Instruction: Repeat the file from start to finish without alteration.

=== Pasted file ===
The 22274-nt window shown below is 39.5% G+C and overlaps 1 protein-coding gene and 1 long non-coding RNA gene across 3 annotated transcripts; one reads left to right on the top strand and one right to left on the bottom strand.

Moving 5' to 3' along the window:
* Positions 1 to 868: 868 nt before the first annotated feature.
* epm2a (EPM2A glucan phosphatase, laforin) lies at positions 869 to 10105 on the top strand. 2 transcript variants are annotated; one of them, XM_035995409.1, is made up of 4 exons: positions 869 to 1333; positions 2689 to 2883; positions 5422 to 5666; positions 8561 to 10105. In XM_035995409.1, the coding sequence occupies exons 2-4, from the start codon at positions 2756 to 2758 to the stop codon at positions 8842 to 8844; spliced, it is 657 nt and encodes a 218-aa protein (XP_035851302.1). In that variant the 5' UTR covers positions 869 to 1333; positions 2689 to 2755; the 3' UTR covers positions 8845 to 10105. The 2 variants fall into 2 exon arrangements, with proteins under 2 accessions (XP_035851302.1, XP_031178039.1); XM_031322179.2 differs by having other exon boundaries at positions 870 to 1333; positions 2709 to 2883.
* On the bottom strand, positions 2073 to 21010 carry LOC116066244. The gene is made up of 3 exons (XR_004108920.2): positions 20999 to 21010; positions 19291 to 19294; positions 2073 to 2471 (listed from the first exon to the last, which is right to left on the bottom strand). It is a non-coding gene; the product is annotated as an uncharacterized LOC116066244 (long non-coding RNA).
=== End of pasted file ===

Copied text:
The 22274-nt window shown below is 39.5% G+C and overlaps 1 protein-coding gene and 1 long non-coding RNA gene across 3 annotated transcripts; one reads left to right on the top strand and one right to left on the bottom strand.

Moving 5' to 3' along the window:
* Positions 1 to 868: 868 nt before the first annotated feature.
* epm2a (EPM2A glucan phosphatase, laforin) lies at positions 869 to 10105 on the top strand. 2 transcript variants are annotated; one of them, XM_035995409.1, is made up of 4 exons: positions 869 to 1333; positions 2689 to 2883; positions 5422 to 5666; positions 8561 to 10105. In XM_035995409.1, the coding sequence occupies exons 2-4, from the start codon at positions 2756 to 2758 to the stop codon at positions 8842 to 8844; spliced, it is 657 nt and encodes a 218-aa protein (XP_035851302.1). In that variant the 5' UTR covers positions 869 to 1333; positions 2689 to 2755; the 3' UTR covers positions 8845 to 10105. The 2 variants fall into 2 exon arrangements, with proteins under 2 accessions (XP_035851302.1, XP_031178039.1); XM_031322179.2 differs by having other exon boundaries at positions 870 to 1333; positions 2709 to 2883.
* On the bottom strand, positions 2073 to 21010 carry LOC116066244. The gene is made up of 3 exons (XR_004108920.2): positions 20999 to 21010; positions 19291 to 19294; positions 2073 to 2471 (listed from the first exon to the last, which is right to left on the bottom strand). It is a non-coding gene; the product is annotated as an uncharacterized LOC116066244 (long non-coding RNA).